Barca Hoops.

The UNICEF deal was undoubtedly the watershed moment for Barca. From the moment Barca placed the children’s charity on the front of their shirts it was only going to be a matter of time before a much more profitable sponsor would find their way onto the famous shirts. By 2010, Barca were announcing that they had signed a world record 6 year, €25m a season deal with the Qatari Foundation, a non profit organisation who were involved in education projects throughout the Middle East. Now maybe it was just a coincidence that this non profit organisation happened to strike this major deal with one of Europe’s largest clubs just as the final bids for countries competing for the rights to hold the World Cups in 2018 & 2022 were being submitted. Possibly all just chance that an obscure charity of sorts would be throwing the biggest sponsorship deal offered in history at Barca while the country of Qatar was in the process of trying to win the rights to stage the World Cup in 2022. Whether it was or not, FC Barcelona had officially ended their long term stance of refusing to have their shirts commercially branded. The point that this new sponsor wasn’t a Sony or a Coca Cola was moot. There was an initial spin trotted out about how the Qatari Foundation did so much good charitable work in the Middle East and that by being associated with such a big name in the world of football would only help perform more good for the region while raising their profile over the world. Still, if you’ve got enough money to pay a football club the biggest amount of money per season in the history of the game for shirt sponsorship, it would suggest that as a charitable foundation, they weren’t short of a bob or two.

The 6 year deal barely got to the halfway stage before Barca had re-negotiated with Qatar leading to Qatar Airways taking over from the previous Qatar sponsors. This new deal would see Barca securing over €30m per season with the figure rising each year into a deal that would oversee the final transformation of Barca wearing a corporate logo on the front of their shirt for the first time. Whilst UNICEF had immediately been rightfully viewed as a charity, Qatari Foundation was more of a grey area. The move to put Qatar Airways on the front of the shirt catapulted La Blaugrana into the shirt sponsorship domain like any of their rivals. One of the club’s biggest reasons to claim that they were indeed “ more than a club “ was due to their beliefs on how sacred the shirt of the team was. Business wise, while watching their rivals raking in the millions, it wasn’t the best of decisions over the years but there was always something so very admirable about a team who were standing up for their philosophy and moral beliefs. I guess time simply caught up with them, or simply it was they who chose to move with the times, albeit supremely and fashionably late! From the moment that 90% of members in 2003 voted to allow corporate sponsorship it was a day that was going to come one way or another. At the unveiling of the Qatar Airways sponsorship deal, Club President, Sandro Rosell said ‘ We are delighted to be working with Qatar Airways. We share lots of values, and one of them is the search for excellence. We have lots of supporters and Qatar have lots of customers. ‘ Quite. He confirmed that the Barca board had previously turned down big money deals put towards them on the basis that the sponsors who had approached them did not match the philosophy of the Barca brand.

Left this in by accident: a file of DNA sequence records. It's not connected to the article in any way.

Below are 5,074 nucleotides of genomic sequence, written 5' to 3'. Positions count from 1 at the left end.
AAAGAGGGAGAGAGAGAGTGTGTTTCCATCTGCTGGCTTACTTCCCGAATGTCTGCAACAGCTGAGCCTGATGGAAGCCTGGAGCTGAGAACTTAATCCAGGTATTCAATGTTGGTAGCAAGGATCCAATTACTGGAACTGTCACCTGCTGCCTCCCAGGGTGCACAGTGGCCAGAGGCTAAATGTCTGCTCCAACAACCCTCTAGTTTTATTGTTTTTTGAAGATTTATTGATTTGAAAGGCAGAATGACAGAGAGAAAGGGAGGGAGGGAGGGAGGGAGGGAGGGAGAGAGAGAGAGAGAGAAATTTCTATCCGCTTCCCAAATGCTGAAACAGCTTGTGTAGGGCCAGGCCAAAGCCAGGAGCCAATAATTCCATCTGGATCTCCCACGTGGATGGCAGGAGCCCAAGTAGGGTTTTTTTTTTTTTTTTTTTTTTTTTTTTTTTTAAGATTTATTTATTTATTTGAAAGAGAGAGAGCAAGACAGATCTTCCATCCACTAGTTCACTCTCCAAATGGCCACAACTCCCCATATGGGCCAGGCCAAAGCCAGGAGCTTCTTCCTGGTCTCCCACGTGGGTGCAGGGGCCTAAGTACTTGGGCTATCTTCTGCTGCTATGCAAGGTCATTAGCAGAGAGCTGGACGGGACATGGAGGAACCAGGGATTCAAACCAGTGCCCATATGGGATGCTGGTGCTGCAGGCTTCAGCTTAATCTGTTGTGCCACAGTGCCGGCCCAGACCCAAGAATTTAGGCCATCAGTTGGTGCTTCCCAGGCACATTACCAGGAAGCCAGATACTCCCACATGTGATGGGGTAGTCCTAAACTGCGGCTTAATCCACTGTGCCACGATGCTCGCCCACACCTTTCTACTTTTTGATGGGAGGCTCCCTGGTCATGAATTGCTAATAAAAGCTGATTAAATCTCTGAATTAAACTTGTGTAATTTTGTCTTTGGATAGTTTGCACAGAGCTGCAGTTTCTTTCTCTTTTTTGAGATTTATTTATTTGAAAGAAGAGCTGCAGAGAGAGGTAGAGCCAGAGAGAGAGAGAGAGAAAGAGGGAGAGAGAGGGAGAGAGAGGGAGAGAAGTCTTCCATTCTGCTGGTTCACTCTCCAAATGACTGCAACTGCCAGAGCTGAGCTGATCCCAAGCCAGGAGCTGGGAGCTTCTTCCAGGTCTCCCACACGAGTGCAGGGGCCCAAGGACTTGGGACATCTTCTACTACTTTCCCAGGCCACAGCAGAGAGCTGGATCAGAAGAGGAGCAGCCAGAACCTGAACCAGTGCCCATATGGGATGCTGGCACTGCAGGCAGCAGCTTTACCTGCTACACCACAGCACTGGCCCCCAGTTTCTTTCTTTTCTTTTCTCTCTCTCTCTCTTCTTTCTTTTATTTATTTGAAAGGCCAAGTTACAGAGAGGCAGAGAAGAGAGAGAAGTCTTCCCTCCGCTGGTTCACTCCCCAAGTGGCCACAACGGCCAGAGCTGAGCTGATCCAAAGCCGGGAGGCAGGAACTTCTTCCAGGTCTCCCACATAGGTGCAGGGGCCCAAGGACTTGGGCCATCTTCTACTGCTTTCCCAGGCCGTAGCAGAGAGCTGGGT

Part Two Here

Read 1651 times Last modified on Thursday, 07 May 2015 19:55